IoT devices vulnerable to hackers
The internet of things (IoT) is emerging as the IT industry’s “next big thing” but the connected-device technology is riddled with security vulnerabilities that expose people’s devices to cyber-attacks, according to a state-backed agency, Monday.
To make matters worse, there seems to be little sense of urgency to contain the potential risks.
According to the Center for Software Security and Assurance (CSSA), cyber-attacks exploiting flaws in IoT devices have been on the rise in Korea. The CSSA is an affiliated organization of the Ministry of Science, ICT and Future Planning.
The IoT refers to a network of physical objects, including vehicles, buildings and electronic devices connected to the internet to exchange data. It allows such objects to be monitored and controlled remotely.
Recently, a number of cases were reported of internet-connected printers spontaneously printing out pages saying hackers have accessed and commandeered the printers remotely because of the devices’ connection to open and unsecured networks.
“With more IoT devices showing up, we see growing security threats regarding the technology,” CSSA director Lee Hee-jo said at an IoT-related conference in Seoul last week.
“Compared with personal computers, IoT devices are more vulnerable to cyber-attacks. Worse, beefing up their security is typically put on the back burner, so they have fallen victim to hackers amid the IoT’s growing presence.”
According to a report earlier this month by Gartner, a U.S. technology researcher, 8.4 billion connected “things” will be in use worldwide this year, up 31 percent from 2016, and the total number is forecast to reach 20.4 billion by 2020.
Security challenges for IoT devices are also increasing because hackers can easily access network information and install malware in vulnerable devices.
Shodan is a search engine that allows users to examine all internet-connected devices; IT security industry officials suspect the recent printer hackings were conducted by hackers who exploited data from the search engine.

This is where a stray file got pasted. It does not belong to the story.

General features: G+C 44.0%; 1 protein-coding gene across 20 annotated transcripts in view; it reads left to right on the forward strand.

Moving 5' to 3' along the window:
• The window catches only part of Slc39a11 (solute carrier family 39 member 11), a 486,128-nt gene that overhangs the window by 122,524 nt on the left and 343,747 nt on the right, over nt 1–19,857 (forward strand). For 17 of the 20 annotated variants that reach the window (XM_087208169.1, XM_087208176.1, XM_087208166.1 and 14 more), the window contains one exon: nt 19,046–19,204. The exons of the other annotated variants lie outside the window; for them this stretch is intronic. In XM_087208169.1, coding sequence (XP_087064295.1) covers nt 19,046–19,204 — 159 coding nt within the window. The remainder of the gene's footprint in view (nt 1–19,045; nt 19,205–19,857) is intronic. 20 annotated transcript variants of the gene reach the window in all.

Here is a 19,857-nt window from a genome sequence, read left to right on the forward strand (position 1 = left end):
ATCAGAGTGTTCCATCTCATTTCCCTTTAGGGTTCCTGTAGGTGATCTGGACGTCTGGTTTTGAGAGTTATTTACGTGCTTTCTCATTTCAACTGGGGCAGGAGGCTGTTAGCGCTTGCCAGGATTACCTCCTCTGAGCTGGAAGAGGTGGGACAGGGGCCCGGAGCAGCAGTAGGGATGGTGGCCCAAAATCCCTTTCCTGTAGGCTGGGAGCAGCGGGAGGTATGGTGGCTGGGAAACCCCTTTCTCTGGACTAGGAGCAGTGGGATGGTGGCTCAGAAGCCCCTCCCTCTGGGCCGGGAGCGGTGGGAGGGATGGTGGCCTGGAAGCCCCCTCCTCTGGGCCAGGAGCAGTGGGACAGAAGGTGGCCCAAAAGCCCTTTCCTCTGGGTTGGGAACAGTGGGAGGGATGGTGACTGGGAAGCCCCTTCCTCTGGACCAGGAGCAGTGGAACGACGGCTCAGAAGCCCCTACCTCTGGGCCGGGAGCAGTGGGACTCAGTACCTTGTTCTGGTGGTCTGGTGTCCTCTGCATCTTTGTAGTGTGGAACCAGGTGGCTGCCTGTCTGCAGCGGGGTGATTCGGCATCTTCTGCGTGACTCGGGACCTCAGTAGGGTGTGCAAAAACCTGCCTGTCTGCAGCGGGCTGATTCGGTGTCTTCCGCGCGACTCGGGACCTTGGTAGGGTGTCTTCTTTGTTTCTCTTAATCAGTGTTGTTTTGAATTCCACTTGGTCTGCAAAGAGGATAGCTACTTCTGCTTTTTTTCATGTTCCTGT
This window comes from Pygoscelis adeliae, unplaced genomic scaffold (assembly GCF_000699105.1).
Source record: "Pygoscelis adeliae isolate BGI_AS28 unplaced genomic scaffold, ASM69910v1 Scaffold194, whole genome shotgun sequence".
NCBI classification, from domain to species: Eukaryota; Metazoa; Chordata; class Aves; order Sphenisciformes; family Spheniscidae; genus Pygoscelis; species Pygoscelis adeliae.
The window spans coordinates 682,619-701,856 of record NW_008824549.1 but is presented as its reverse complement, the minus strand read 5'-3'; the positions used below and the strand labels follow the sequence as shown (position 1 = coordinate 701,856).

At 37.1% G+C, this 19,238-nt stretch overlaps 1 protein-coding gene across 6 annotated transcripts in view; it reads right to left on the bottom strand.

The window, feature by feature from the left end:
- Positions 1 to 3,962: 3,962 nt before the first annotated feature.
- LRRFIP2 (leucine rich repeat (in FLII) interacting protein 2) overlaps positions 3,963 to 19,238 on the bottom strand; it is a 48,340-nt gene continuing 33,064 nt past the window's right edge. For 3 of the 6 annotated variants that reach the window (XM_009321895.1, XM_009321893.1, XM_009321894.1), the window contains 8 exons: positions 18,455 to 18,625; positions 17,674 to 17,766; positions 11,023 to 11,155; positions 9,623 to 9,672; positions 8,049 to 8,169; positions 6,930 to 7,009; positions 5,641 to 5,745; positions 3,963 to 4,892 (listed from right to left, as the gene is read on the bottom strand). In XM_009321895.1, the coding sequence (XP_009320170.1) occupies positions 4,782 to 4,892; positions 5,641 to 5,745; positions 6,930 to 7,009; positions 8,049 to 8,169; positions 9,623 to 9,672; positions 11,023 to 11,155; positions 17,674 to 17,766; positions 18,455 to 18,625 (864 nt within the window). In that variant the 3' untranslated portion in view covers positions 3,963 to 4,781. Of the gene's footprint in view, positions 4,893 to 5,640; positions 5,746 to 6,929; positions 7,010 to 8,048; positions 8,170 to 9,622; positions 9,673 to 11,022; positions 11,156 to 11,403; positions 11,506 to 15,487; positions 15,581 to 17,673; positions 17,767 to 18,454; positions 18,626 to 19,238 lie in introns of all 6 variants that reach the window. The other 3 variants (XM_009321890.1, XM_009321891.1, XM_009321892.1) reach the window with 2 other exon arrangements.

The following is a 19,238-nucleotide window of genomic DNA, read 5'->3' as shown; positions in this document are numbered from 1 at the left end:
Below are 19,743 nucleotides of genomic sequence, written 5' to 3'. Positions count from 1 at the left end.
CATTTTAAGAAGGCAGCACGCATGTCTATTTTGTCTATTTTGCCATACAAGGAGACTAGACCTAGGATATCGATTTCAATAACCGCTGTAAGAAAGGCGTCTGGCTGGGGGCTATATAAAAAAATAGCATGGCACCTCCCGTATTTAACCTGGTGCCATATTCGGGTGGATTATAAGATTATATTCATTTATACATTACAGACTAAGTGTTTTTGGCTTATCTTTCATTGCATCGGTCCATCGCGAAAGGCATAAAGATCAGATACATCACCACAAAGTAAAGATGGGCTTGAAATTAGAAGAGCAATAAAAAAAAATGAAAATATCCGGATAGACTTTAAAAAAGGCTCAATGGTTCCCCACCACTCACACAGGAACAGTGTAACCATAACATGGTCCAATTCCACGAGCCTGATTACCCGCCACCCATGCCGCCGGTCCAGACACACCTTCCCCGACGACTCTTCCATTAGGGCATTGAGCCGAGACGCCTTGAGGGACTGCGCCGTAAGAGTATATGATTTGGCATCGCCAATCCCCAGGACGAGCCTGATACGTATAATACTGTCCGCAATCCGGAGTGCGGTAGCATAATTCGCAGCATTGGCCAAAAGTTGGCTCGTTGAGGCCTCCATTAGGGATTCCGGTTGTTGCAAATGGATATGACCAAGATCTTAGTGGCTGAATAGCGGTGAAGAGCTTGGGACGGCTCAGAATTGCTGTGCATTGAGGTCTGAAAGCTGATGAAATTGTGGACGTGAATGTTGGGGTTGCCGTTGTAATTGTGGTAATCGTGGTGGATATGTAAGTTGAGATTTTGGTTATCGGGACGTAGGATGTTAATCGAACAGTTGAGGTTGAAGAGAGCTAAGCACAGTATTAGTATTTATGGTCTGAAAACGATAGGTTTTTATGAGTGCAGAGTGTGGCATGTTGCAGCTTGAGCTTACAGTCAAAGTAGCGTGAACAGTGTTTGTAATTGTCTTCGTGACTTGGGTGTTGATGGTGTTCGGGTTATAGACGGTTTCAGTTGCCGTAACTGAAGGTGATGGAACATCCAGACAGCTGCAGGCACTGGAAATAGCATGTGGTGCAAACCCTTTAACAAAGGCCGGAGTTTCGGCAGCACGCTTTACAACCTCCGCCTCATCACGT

In addition, the IT security industry also blames the public release last year of the source code for Mirai, a malware program, for a series of massive distributed denial-of-service (DDoS) attacks recently. Mirai enables attackers to hijack poorly secured IoT devices and direct them to submit data requests to a target system, overwhelming its resources and disabling it. Users may not even notice that their devices are linked together with other compromised systems and devices in networks, called botnets, to carry out such DDoS attacks.
Last October in the United States, Mirai was exploited in a massive attack on a server provider and many popular websites including Twitter, Netflix and Amazon went down.
Amid growing cyber-attacks on IoT devices, the government remains on high alert against possible attacks on key government agencies and social infrastructure-related facilities _ particularly ahead of the presidential election this year.
“There is the possibility that huge denial-of-service attacks could occur by using IoT devices from home and abroad,” said Jeon Kil-soo, an official of the state-run Korea Internet and Security Agency, warning that the country may be exposed to more malicious software as hackers increasingly breach internet-enabled devices.